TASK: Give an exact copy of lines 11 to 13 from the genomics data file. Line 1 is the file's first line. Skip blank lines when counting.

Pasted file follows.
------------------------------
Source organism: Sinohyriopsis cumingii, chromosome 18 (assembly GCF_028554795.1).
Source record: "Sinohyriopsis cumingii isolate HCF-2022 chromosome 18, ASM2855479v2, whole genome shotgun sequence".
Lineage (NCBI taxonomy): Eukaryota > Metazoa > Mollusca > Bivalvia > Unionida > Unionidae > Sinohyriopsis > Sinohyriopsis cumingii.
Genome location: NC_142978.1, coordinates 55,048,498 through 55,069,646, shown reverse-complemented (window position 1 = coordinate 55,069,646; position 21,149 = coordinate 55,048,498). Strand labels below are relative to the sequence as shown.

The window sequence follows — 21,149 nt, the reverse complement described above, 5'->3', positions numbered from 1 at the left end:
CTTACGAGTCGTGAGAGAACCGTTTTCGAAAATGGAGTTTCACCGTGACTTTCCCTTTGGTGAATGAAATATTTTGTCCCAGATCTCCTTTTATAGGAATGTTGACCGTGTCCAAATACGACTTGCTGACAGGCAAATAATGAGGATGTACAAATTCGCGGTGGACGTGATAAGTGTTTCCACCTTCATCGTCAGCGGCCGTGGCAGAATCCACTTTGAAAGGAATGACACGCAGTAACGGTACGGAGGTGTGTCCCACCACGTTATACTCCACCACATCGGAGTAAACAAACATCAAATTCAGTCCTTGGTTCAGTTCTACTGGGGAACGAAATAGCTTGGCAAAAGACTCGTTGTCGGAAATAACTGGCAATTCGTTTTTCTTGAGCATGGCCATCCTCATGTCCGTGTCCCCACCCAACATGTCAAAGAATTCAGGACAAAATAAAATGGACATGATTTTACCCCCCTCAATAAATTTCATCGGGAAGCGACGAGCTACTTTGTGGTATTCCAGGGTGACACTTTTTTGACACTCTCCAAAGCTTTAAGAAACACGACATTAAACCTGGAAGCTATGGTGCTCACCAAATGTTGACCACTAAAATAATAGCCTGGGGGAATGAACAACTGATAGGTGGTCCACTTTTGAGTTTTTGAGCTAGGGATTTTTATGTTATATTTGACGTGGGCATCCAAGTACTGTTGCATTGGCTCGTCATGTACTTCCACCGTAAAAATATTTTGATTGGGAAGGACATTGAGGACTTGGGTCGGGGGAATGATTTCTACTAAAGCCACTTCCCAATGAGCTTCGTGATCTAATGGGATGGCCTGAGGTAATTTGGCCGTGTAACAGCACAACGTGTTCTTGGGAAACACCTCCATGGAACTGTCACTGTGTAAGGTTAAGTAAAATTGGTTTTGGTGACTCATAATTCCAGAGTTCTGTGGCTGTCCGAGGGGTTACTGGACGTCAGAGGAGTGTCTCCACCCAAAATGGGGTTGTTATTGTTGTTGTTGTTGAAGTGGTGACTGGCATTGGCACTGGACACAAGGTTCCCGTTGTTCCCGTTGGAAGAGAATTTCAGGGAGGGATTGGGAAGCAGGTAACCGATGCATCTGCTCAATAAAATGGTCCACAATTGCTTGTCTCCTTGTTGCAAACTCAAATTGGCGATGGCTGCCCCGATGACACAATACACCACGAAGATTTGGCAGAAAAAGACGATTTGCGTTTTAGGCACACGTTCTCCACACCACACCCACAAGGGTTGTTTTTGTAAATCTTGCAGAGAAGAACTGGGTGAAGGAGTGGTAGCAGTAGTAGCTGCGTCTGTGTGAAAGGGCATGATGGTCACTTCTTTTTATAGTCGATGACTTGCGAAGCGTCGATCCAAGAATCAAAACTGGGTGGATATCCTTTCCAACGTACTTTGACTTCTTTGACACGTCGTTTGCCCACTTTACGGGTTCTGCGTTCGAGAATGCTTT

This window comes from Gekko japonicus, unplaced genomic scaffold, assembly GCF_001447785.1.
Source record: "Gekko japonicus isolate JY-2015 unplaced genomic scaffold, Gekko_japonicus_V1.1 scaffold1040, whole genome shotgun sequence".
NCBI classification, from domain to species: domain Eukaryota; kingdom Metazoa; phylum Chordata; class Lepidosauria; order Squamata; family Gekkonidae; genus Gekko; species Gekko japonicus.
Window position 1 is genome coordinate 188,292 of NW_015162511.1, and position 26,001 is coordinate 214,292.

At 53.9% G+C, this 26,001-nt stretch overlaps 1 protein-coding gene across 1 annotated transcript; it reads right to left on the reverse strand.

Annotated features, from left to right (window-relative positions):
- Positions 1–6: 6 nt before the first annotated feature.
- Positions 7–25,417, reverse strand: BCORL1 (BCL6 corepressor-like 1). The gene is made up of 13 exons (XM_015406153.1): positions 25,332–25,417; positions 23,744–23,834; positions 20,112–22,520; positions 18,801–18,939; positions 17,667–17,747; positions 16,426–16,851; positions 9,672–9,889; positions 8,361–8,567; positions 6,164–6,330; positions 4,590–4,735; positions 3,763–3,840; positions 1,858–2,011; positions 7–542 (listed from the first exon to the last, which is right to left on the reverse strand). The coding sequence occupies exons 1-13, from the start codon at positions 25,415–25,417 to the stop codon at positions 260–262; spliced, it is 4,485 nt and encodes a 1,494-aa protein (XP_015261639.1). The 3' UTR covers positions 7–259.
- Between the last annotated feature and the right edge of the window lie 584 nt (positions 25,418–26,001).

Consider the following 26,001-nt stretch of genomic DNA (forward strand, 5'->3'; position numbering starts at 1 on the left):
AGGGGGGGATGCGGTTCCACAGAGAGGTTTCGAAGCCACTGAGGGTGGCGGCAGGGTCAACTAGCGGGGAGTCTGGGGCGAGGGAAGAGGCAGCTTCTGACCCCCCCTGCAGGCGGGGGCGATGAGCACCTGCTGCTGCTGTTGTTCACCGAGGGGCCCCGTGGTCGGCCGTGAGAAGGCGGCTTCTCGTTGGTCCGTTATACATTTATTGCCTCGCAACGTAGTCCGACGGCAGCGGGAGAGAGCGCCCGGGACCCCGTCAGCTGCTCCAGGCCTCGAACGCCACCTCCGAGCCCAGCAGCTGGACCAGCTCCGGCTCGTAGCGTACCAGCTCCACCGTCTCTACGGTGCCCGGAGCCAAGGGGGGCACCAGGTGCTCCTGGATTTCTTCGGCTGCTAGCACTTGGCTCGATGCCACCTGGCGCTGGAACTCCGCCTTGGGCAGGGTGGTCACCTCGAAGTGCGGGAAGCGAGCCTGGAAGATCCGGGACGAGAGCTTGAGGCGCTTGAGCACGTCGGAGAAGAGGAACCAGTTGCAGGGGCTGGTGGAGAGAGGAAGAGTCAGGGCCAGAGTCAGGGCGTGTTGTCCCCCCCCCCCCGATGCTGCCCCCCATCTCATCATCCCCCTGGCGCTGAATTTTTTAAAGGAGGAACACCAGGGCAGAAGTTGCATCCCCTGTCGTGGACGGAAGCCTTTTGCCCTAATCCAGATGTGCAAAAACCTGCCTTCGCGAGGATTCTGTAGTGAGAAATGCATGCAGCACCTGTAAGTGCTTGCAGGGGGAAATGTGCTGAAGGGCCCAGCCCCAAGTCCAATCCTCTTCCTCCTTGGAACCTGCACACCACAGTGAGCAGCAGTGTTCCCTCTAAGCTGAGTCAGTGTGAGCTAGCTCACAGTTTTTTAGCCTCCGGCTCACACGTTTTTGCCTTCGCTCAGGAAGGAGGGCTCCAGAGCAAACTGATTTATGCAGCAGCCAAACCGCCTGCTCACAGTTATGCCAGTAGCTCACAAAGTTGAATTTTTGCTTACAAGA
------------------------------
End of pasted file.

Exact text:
At 53.9% G+C, this 26,001-nt stretch overlaps 1 protein-coding gene across 1 annotated transcript; it reads right to left on the reverse strand.

Annotated features, from left to right (window-relative positions):
- Positions 1–6: 6 nt before the first annotated feature.